In as far as it is material, the evidence of PW.2 corroborated that of PW.1. She, however, told the court that as she went to PW.1's place she was in the company of 'Malebohang. They were following accused 2 whom they found already in PW.1's house together with the three deceased. She did not notice accused 2 giving R1 to 'Malebohang nor did she see the latter paying for the beer with the money. She confirmed that while they were drinking, accused 1 joined them and angrily demanded beer from 'Malebohang who was carrying some in a billycan from another of PW.1's houses. She further confirmed that the two accused were the only men carrying sticks in PW.1!s house. She confirmed that while drinking in the house, Makume!s tape recorder was playing music to which she and accused 2 danced. According to her it was soon after she had played with him that she noticed accused 2 going to Litlhokoa her secret lover, and telling him that he was telling a lie. As it was noisy in the house she too had not followed what Litlhokoa had said to accused 2 before the latter told him that he was telling a lie.
Accused 2 was clearly angry with Litlhokoa for when the latter asked what he had done he poked him with a stick on the chest several times and told him to go outside. People tried to intervene but accused 2 pushed Litlhokoa outside. They were followed out by the people who were trying to stop them from fighting.
After all the men had gone out, FW.1 closed the door behind them. PW.2 then heard the sound of striking sticks and the voice of accused 1 shouting: "Kill him, his mother's vagina! He is not your mother's child." She confirmed PW.1!s evidence that while the commotion was going on outside the house she and the other women were raising the alarm by screaming from inside the house. After some time the commotion outside subsided and PW.1 opened the door when she went out. PW.2 then noticed Makume and Mosito lying prostrate on the forecourt. She could not, however, see Litlhokoa or either of the accused. She left with PW.1 to Jonas's place but when PW.1 entered the house she proceeded to her own house so that she was not present when PW.1 actually reported to Jonas,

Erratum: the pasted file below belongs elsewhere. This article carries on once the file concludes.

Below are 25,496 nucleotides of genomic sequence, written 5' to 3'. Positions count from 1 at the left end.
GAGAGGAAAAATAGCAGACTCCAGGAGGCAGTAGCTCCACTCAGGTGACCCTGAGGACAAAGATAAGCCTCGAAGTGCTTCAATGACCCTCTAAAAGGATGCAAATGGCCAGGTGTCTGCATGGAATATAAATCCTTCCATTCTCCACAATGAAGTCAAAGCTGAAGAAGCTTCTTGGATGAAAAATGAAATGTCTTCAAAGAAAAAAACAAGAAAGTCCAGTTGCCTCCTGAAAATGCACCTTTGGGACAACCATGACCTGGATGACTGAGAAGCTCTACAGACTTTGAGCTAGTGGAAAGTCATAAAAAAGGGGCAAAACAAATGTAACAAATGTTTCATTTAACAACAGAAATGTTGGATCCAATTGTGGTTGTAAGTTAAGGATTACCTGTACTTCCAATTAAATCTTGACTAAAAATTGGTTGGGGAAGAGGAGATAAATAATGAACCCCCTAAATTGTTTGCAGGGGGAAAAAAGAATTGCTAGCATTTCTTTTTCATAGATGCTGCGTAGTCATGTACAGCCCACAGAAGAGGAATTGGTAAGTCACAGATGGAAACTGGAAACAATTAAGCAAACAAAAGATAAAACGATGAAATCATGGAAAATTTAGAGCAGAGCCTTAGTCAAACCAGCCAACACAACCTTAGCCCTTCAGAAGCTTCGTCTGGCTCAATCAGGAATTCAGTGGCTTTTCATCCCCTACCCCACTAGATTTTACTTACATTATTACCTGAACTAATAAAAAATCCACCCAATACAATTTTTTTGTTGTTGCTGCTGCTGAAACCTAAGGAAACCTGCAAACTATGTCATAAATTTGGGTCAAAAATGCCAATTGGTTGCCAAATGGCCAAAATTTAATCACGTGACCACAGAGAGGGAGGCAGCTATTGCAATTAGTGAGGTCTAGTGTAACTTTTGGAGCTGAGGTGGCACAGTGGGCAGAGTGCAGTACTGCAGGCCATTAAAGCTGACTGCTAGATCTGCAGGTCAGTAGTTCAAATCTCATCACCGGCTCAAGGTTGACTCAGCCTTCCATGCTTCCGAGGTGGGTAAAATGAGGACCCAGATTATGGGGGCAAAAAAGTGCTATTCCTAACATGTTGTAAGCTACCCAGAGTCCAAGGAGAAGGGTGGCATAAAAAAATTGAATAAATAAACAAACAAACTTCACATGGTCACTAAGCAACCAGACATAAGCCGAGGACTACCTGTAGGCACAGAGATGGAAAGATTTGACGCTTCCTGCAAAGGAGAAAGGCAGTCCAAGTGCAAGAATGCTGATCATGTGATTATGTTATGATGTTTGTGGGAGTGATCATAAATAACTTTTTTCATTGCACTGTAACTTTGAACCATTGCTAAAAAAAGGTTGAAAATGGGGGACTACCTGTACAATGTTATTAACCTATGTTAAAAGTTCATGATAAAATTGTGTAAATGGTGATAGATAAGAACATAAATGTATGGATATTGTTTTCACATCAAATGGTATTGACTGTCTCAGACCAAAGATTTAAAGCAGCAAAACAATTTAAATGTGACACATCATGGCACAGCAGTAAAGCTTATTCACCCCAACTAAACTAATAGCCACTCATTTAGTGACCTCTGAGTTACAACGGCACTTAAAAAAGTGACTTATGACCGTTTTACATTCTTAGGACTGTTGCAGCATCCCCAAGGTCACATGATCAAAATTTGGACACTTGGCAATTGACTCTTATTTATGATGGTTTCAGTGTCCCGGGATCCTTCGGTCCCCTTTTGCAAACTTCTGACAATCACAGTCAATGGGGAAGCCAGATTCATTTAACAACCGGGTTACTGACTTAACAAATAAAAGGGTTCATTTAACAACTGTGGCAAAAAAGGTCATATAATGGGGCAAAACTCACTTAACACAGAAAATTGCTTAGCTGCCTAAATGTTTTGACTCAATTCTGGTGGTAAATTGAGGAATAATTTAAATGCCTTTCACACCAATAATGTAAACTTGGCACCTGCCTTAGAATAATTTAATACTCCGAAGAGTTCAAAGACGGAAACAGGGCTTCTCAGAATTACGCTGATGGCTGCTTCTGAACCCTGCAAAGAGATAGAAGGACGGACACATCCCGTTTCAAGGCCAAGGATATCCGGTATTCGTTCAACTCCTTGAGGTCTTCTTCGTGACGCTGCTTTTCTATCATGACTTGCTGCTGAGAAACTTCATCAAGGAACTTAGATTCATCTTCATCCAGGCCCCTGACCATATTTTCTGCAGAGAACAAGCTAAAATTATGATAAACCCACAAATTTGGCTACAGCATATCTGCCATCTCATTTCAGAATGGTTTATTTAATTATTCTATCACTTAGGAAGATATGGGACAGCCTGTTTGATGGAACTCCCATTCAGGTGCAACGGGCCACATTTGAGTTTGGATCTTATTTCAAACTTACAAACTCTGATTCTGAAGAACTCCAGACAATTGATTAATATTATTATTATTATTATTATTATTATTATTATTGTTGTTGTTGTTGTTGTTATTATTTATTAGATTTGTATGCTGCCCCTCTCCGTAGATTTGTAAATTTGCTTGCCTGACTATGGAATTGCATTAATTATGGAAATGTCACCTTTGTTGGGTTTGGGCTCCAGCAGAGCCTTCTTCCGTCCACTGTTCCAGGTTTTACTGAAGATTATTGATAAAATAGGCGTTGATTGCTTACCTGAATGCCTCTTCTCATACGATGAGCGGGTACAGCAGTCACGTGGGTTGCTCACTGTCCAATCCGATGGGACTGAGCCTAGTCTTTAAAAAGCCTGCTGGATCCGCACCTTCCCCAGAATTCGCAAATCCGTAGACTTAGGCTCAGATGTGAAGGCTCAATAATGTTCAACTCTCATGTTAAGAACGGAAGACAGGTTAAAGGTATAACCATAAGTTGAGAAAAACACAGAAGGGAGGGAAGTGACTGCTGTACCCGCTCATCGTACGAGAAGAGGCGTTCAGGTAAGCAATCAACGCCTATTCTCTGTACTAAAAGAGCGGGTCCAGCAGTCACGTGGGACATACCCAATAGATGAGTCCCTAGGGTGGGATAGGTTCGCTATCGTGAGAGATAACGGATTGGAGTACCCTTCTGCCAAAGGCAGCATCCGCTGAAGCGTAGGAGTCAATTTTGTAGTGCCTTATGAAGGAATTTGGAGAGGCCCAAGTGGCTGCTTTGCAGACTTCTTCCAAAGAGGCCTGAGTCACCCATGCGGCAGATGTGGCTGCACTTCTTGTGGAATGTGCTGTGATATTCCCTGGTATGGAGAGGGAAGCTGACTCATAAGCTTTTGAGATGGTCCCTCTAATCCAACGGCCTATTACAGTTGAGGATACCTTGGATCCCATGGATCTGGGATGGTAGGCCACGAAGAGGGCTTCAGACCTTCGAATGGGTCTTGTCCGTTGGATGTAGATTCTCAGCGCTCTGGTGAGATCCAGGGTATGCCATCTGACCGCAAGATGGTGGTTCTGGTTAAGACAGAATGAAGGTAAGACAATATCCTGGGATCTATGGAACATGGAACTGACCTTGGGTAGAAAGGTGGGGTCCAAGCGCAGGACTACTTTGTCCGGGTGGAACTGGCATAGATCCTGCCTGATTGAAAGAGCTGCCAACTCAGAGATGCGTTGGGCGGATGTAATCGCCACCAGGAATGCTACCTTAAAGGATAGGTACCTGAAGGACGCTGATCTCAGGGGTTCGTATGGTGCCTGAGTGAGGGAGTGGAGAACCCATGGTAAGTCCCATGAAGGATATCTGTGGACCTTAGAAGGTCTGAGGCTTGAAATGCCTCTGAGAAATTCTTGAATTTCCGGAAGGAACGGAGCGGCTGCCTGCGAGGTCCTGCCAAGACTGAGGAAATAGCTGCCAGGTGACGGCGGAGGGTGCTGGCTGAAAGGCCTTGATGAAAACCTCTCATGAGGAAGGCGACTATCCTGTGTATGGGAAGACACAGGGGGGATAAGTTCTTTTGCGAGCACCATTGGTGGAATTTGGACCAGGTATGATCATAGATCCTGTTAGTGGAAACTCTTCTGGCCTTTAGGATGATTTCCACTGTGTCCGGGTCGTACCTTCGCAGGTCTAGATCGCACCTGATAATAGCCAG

On the following morning PW.2 returned to PW.I's place. It was then that she noticed that the body of Litlhokoa was lying some distance lower down the forecourt of PW.1!s house. She also noticed accused 2's pair of red shoes and 4 broken pieces of sticks next to the bodies of the deceased on PW.I's forecourt.
PW.4, 'Mamathula Khomo, told the court that she was the wife of Jonas Khomo. She too had beer-selling at her home on 19th February, 1983 and the three deceased, the two accused, PW.2 and 'Malebohang were among the people who called at her house during the day. After the three deceased had left for PW.1!s place, accused 2, PW.2 and 'Malebohang also went to PW.1's house which was not very far from her house. It was just before sunset. She could see them going together till they reached PW.1's place. She confirmed the evidence of PW.1 that she (PW.1) later came to her house and asked her husband Jonas to go and see what had happened to her door. Jonas and PW.1 then left. She remained with accused 1!s wife, 'Makhahliso, who was already drunk. At about 7 p.m. after PW.1 and Jonas had left, accused 1 came to her house and spoke to his wife. Accused. 1 did not enter into the house but stood outside as he spoke to his wife. He told his wife where the key to their house was. He said "they" had killed the three deceased and were leaving.
After accused 1 had left, PW.4 got out and went to PW.1's place. She returned at the gate of PW.1's place from where she could notice that many people had gathered on the forecourt. There were dark objects lying prostrate on the ground. The objects appeared like human beings.
Asked why at the P.E. she said accused 1 had come to her house at 10 p.m.. PW.4 said she had made a mistake about the time and the truth was that it was